Thanks to a friend (who bravely rode as part of our team, the dot-com bombs, in the 24-hour electricross earlier this year), an 80gb FusionIO io-Drive (a superfast PCI Express-based SSD-like storage device) has landed in my lap. Here is a picture which interprets that statement literally:
After some firmware upgrade issues (this is apparently a very early unit) I have one thing to say about this drive – it is incredibly fucking fast. How fast? I’ll use my 150gb WD Raptor and the benchmarking tool HD Tune Pro 3.50 for comparison. Obvious note: the WD is in use and has a formatted partition but neither applies to the io-Drive; I’m sure this affects the WD’s benchmarks but they are fair enough for me.
Update: When you initialize an io-Drive, you choose from three performance options, with each modifying the ratio of storage to performance. For my original write up, I used the maximize performance option. This cut storage capacity in half, which makes it probably not the best benchmark in the world when the database I want to store on it is larger than the 40gb it provides. The middle tier is 56gb or so. Anyway, the options do change the results but not by much. Off the top of my head, I’d say there’s maybe a 10% spread between the three of them.
The “benchmark” tests are just raw reads and writes from what I understand. This means that I cannot provide a write test for the WD, as I don’t want to overwrite it. You can see which drive is which in the top left corner of each screenshot.
Notice how sexy? No less than 400MB/sec throughput at all times and 0.1ms access time. How does the Raptor fare?
Terrible by every measure of comparison and delivers diminishing returns to boot.
This is probably the most important benchmark when it comes to the thing for which I’ll be using this drive (MySQL.) And as the previous screenshots have already made painfully obvious, the io-Drive pummels the Raptor.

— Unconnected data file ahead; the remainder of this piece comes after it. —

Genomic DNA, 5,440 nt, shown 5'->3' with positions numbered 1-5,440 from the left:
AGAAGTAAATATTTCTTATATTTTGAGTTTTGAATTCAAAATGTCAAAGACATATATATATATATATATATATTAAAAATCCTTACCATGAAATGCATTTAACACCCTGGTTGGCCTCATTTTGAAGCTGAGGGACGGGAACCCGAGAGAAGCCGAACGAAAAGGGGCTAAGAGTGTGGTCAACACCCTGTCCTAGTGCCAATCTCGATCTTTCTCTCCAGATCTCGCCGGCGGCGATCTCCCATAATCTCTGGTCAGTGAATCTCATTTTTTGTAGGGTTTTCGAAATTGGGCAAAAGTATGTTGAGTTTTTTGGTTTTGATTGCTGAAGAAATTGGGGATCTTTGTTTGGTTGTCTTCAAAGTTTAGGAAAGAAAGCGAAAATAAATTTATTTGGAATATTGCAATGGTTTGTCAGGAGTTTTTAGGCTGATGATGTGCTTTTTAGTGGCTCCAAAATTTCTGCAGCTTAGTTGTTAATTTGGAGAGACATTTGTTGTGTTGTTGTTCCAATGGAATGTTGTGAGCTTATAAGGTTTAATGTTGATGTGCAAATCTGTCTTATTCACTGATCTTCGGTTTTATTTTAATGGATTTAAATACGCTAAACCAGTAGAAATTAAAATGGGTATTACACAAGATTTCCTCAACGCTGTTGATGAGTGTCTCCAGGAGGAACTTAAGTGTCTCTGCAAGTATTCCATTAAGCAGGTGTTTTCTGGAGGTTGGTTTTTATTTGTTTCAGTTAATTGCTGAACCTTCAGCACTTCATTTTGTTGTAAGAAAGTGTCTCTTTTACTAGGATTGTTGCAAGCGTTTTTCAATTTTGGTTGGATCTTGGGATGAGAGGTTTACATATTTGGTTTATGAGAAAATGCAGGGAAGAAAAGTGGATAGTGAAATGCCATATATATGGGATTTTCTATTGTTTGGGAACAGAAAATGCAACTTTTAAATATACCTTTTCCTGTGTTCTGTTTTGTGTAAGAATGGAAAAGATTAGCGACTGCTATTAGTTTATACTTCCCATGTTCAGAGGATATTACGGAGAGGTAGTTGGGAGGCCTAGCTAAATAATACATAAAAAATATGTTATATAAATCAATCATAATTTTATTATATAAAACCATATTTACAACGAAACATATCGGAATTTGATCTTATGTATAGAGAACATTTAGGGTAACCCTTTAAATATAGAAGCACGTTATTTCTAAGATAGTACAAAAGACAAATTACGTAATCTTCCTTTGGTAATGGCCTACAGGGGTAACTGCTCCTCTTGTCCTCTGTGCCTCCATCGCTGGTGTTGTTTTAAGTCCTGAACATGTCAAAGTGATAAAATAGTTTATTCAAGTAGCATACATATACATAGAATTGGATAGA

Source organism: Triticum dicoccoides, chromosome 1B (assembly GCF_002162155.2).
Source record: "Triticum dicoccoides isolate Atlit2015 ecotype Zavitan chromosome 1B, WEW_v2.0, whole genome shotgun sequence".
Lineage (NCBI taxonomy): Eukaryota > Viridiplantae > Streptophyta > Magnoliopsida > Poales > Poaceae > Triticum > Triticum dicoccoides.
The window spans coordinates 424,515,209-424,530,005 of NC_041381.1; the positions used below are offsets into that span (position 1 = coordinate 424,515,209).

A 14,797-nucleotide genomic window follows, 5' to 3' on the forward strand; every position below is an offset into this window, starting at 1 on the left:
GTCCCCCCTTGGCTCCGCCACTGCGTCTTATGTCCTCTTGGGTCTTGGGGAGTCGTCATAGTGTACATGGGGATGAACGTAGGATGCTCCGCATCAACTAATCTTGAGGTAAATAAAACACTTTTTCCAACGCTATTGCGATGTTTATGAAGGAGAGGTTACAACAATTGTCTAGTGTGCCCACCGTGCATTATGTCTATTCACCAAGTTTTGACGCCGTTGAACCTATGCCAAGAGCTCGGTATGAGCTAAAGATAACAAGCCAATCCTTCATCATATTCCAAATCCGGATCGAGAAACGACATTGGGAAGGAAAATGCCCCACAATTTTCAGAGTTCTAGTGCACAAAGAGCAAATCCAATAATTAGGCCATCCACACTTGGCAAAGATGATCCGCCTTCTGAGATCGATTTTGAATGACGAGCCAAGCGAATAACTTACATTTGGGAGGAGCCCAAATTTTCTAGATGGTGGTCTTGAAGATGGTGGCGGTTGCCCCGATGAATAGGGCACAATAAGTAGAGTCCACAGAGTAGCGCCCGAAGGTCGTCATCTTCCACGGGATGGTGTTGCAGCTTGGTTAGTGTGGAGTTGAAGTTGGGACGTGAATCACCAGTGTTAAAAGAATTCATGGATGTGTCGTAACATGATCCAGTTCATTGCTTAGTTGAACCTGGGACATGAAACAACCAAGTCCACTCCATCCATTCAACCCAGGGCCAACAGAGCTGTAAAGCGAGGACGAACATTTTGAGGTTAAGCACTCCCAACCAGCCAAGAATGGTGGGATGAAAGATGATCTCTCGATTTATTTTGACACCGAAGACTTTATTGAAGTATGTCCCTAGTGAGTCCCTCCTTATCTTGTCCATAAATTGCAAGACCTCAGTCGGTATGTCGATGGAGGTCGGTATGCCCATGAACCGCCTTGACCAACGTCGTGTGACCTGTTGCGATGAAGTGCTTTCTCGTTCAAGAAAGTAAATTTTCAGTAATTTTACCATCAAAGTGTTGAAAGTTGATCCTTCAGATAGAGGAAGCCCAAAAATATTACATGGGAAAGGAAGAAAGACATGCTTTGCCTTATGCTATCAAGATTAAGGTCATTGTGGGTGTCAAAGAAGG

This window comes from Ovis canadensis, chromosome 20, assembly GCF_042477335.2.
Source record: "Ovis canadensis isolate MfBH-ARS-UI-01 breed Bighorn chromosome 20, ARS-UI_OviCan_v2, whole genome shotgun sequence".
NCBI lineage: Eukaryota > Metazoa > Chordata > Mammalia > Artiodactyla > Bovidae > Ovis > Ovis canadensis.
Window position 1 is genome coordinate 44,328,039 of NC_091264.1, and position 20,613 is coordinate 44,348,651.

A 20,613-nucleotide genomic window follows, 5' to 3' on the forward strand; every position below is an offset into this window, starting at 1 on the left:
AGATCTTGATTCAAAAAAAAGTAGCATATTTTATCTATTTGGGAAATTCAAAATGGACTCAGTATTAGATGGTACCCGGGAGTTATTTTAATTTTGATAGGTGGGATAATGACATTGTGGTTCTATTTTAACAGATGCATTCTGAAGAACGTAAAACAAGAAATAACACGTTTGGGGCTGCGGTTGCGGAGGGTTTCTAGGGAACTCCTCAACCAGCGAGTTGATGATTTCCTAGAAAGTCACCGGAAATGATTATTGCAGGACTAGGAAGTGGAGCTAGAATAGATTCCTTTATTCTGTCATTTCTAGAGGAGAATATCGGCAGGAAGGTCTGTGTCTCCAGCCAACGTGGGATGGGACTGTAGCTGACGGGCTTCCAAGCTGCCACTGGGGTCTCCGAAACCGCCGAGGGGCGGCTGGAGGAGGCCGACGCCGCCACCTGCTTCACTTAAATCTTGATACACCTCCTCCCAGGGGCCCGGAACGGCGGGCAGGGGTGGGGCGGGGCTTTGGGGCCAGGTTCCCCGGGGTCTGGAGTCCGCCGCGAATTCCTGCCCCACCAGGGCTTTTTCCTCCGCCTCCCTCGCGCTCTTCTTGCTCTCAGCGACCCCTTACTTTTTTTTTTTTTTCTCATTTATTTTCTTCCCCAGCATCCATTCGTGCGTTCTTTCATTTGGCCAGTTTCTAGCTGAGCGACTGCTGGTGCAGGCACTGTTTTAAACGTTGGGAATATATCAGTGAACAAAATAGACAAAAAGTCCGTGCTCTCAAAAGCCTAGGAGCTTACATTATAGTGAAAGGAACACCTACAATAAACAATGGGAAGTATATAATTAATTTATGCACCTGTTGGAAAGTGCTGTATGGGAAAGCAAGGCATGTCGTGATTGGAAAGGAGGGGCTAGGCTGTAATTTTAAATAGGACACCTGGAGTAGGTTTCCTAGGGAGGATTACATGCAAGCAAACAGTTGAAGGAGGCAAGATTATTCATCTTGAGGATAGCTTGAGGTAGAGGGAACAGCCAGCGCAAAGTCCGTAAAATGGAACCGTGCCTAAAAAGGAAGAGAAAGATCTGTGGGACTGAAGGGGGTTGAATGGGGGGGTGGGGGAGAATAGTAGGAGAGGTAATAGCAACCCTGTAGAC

The Raptor is surprisingly awful. And it’s not that the difference between the drives is so surprising, but that I (and most people) probably have no idea what we’re missing in terms of normal hard disks vs SSDs. It’s akin to upgrading directly from an Apple IIe to some fast quad core machine these days, the difference seems that large.
Tomorrow I’ll install this wonderful device into the camelcamelcamel database server. It will replace a SAS RAID and will assuredly be faster, though I wonder how to solve the redundancy / backup issue…at least with the RAID, it has a battery backup in case the power suddenly goes out (and the UPS fails too for whatever reason). For now I guess I will just place the MySQL data on the io-Drive, cp it to its old RAID hourly, and see what happens.
Barring catastrophe, this could drastically increase the peformance of the DB server. Maybe the CPU use will even go up when it no longer has to wait 9-25ms between accesses!
On second thought, I have decided to test other drives in my system to see how much of an impact being the OS drive had on the Raptor’s results. Here are the results for a 1tb WD drive.
Again, I’m only doing read here due to wanting to keep my data intact.
Interestingly we see that this drive has a higher transfer rate than the Raptor but is slower on accesses.
If there’s one word to describe the 1tb WD drive it is consistent.
Being in use had a huge impact on the Raptor and/or it was a lot slower than the other WD drive. Irrespective to this is the fact that the io-Drive still brutalizes them both; just the access time differences alone are enough to make one weep.
Interesting hardware requirements for a hard drive.
This drive was apparently quite old (a whole year!) and had probably never had its firmware updated.
Here are the aforementioned storage:performance ratio formatting options.